Let’s review. Over Thanksgiving weekend, after taking nine flights in four months (including some long-haul international ones) my longtime dislike of flying turned into a full on, panic attack fueled phobia of flying. Fun times y’all. SUPER fun times for my husband when I couldn’t get on our connecting flight in Phoenix, and we were going to Albuquerque. (Good came out of this even in the short term, by the way, least you think that good things do not grow from bad. We had a spur of the moment road trip over Thanksgiving. I took a round-the-whole-country book tour sponsored by Amtrak. I’d never give those things back in a million years.)
And then, also, I was finally “working on” or really, life was “working on me,” helping me to tackle and start to solve my anxiety condition. (Onset: Quitting theatre and moving to San Francisco. Conclusion: Writing and publishing a book, having it do well. Take Away: Go figure.) But the one huge anxiety monster I had yet to wrestle was my enormous fear of flying. Damn it.
I joke a lot that I married David because, on some core level, he was always the person that could keep me driving forward. I am very good at seeing what I should probably do next (say: start a blog, write a book, take fear of flying training). And then I’m spectacularly bad at figuring out what the first step is and taking it. Why? Because once you take the first step, you’re actually going to have to do something about it, so it’s way easier to not figure it out. David has always been phenomenally good at wandering off, researching the first step for me, and then helping me do it. Always. He did this for me when we were platonic best friends, and he does it for me now after seven plus years together. Who set up the first blogger blog for APW? (David.) Who put in the first email to an agent we knew on the book? (David.) Who signed me up for a Fear of Flying course? (David.) Now, I don’t say that to discount my own ambition and hard work in any way. Once the first step is taken, I then climb the mountain on my own (with cheering from the sidelines). But that first step. Help on the first step is worth its weight in gold. Look for that, always. Notice it. Value it.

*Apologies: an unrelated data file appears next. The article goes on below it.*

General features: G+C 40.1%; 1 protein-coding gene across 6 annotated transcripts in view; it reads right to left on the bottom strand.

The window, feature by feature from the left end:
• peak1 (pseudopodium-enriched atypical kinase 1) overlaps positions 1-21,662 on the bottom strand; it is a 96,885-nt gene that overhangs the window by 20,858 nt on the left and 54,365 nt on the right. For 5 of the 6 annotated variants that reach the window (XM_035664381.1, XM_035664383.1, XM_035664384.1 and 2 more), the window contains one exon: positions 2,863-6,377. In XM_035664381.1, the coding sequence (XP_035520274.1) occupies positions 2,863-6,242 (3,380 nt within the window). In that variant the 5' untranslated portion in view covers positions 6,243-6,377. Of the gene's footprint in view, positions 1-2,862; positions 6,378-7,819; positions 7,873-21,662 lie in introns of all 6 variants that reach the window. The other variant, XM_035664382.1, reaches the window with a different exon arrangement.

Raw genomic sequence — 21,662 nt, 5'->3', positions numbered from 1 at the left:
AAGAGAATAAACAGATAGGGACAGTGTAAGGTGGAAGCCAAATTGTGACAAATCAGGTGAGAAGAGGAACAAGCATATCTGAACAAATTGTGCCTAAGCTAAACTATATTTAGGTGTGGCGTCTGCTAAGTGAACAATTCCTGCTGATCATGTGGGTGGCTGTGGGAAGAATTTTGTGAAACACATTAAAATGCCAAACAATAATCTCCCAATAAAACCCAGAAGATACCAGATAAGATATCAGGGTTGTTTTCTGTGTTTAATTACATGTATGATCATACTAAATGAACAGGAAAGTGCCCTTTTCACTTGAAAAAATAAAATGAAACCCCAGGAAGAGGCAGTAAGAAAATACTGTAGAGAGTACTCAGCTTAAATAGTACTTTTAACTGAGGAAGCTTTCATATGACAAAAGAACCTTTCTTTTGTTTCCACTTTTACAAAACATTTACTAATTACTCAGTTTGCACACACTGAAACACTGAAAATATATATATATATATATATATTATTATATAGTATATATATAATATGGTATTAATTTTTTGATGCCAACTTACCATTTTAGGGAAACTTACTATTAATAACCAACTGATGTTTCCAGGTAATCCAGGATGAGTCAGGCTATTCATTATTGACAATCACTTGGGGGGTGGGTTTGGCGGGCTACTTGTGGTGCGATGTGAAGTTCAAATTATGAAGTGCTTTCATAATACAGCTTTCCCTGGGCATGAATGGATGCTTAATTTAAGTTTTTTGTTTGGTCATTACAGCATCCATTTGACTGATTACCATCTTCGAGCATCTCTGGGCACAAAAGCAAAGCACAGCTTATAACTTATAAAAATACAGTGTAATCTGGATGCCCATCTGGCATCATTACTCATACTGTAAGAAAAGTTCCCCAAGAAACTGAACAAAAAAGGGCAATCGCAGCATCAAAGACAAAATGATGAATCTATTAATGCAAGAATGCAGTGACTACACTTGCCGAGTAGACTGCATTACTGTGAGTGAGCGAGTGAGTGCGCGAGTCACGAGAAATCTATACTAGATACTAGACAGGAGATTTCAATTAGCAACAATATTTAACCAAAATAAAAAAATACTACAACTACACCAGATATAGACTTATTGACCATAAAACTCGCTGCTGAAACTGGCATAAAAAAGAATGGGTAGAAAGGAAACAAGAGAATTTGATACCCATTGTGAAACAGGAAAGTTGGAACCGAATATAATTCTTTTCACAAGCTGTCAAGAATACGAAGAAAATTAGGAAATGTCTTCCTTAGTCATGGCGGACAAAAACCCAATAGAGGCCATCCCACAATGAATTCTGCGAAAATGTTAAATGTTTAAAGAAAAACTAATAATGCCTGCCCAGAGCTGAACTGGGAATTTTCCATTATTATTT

So, after Thanksgiving’s total melt down mid-air, David signed me up for a Fear of Flying Course, which, I frankly would have done just about anything to avoid. We enrolled in a course that involved eleven DVDs worth of training on everything from the psychology of fear, to how flying actually works, to visualization. And then I did a phone counseling session. And then I had to fly.
In case you were wondering, I hated every damn minute of it. I hated watching the DVDs (though they were interesting), I hated doing the visualizations (though they were pleasant), I sweated through the counseling session (though it was helpful). Why? Because I knew that all of it led to me getting on a plane again, something I absolutely, under no circumstances, wanted to do. But David said I had to.
It worked out that my first flight, from San Francisco to Chicago, was on my own. I know, right? Like it could get worse. David had to fly out to New York to get sworn into the bar (yay!) so the best he could do was meet me at the gate when I arrived. In case you were wondering what getting ready to fly after months of training is like, it’s terrifying. Luckily, my course had prepared me for that. Until you can prove to yourself that you have the ability to fly without fear, your pre-flight anxiety is going to be off the charts. So I packed. And I panicked. And I watched my iPhone training video about getting ready to get on the flight. And I got in the car and I drove to the airport.
A key part of this particular Fear of Flying course is meeting the pilot. I mean, there a ton of other things that I worked on, but the final step is supposed to be meeting the person flying the plane. I wasn’t sure why this was going to help, but I’m pretty good at following orders. So I got to the airport and asked to meet my pilot. I was flying Southwest, which, no surprise, was great about it. And sure enough, when I walked up to the cockpit (something I felt very familiar with after watching a million and one take off and landing videos), the two men manning the stations made me feel right at ease. Were things going to be fine? Sure they were! Was I worried about turbulence (even though I now knew it was never a problem)? Here was the turbulence map so I knew what to expect! Did they think I could have a great flight? They sure did!